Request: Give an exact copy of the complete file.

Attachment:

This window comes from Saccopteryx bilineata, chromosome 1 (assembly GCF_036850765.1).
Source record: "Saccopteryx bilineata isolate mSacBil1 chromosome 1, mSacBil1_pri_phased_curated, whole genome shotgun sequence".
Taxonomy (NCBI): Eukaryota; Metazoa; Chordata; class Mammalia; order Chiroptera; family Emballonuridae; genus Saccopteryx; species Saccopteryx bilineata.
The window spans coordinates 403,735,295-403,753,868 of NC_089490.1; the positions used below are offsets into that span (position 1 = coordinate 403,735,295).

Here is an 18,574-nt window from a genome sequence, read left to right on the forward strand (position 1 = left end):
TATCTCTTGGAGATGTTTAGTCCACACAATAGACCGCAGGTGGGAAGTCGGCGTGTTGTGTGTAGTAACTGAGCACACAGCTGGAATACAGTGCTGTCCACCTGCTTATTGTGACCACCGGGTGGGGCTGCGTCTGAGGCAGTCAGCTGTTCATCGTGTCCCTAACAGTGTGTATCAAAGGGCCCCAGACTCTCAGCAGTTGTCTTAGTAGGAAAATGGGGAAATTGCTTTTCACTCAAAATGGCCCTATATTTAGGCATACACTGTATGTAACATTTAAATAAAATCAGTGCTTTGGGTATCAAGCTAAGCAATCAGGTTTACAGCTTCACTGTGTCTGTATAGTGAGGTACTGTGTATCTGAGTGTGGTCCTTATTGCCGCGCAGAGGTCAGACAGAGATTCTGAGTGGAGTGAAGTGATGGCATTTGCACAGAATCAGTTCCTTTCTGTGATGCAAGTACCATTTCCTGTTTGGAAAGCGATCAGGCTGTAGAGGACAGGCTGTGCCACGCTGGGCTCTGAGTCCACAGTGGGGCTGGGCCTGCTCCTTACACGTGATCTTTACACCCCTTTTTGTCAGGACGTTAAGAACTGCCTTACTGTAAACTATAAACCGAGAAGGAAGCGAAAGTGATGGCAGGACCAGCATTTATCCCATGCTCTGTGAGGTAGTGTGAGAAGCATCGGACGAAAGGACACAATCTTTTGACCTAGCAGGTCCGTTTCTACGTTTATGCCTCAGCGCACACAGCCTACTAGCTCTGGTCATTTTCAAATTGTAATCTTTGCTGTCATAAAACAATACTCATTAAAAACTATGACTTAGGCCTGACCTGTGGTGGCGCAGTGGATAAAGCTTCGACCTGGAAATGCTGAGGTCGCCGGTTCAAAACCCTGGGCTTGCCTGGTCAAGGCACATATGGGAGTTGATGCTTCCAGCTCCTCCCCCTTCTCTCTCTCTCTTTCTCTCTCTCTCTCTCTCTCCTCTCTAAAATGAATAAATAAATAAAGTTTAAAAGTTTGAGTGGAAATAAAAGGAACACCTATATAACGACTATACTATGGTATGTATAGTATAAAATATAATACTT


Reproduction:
This window comes from Saccopteryx bilineata, chromosome 1 (assembly GCF_036850765.1).
Source record: "Saccopteryx bilineata isolate mSacBil1 chromosome 1, mSacBil1_pri_phased_curated, whole genome shotgun sequence".
Taxonomy (NCBI): Eukaryota; Metazoa; Chordata; class Mammalia; order Chiroptera; family Emballonuridae; genus Saccopteryx; species Saccopteryx bilineata.
The window spans coordinates 403,735,295-403,753,868 of NC_089490.1; the positions used below are offsets into that span (position 1 = coordinate 403,735,295).

Here is an 18,574-nt window from a genome sequence, read left to right on the forward strand (position 1 = left end):
TATCTCTTGGAGATGTTTAGTCCACACAATAGACCGCAGGTGGGAAGTCGGCGTGTTGTGTGTAGTAACTGAGCACACAGCTGGAATACAGTGCTGTCCACCTGCTTATTGTGACCACCGGGTGGGGCTGCGTCTGAGGCAGTCAGCTGTTCATCGTGTCCCTAACAGTGTGTATCAAAGGGCCCCAGACTCTCAGCAGTTGTCTTAGTAGGAAAATGGGGAAATTGCTTTTCACTCAAAATGGCCCTATATTTAGGCATACACTGTATGTAACATTTAAATAAAATCAGTGCTTTGGGTATCAAGCTAAGCAATCAGGTTTACAGCTTCACTGTGTCTGTATAGTGAGGTACTGTGTATCTGAGTGTGGTCCTTATTGCCGCGCAGAGGTCAGACAGAGATTCTGAGTGGAGTGAAGTGATGGCATTTGCACAGAATCAGTTCCTTTCTGTGATGCAAGTACCATTTCCTGTTTGGAAAGCGATCAGGCTGTAGAGGACAGGCTGTGCCACGCTGGGCTCTGAGTCCACAGTGGGGCTGGGCCTGCTCCTTACACGTGATCTTTACACCCCTTTTTGTCAGGACGTTAAGAACTGCCTTACTGTAAACTATAAACCGAGAAGGAAGCGAAAGTGATGGCAGGACCAGCATTTATCCCATGCTCTGTGAGGTAGTGTGAGAAGCATCGGACGAAAGGACACAATCTTTTGACCTAGCAGGTCCGTTTCTACGTTTATGCCTCAGCGCACACAGCCTACTAGCTCTGGTCATTTTCAAATTGTAATCTTTGCTGTCATAAAACAATACTCATTAAAAACTATGACTTAGGCCTGACCTGTGGTGGCGCAGTGGATAAAGCTTCGACCTGGAAATGCTGAGGTCGCCGGTTCAAAACCCTGGGCTTGCCTGGTCAAGGCACATATGGGAGTTGATGCTTCCAGCTCCTCCCCCTTCTCTCTCTCTCTTTCTCTCTCTCTCTCTCTCTCCTCTCTAAAATGAATAAATAAATAAAGTTTAAAAGTTTGAGTGGAAATAAAAGGAACACCTATATAACGACTATACTATGGTATGTATAGTATAAAATATAATACTT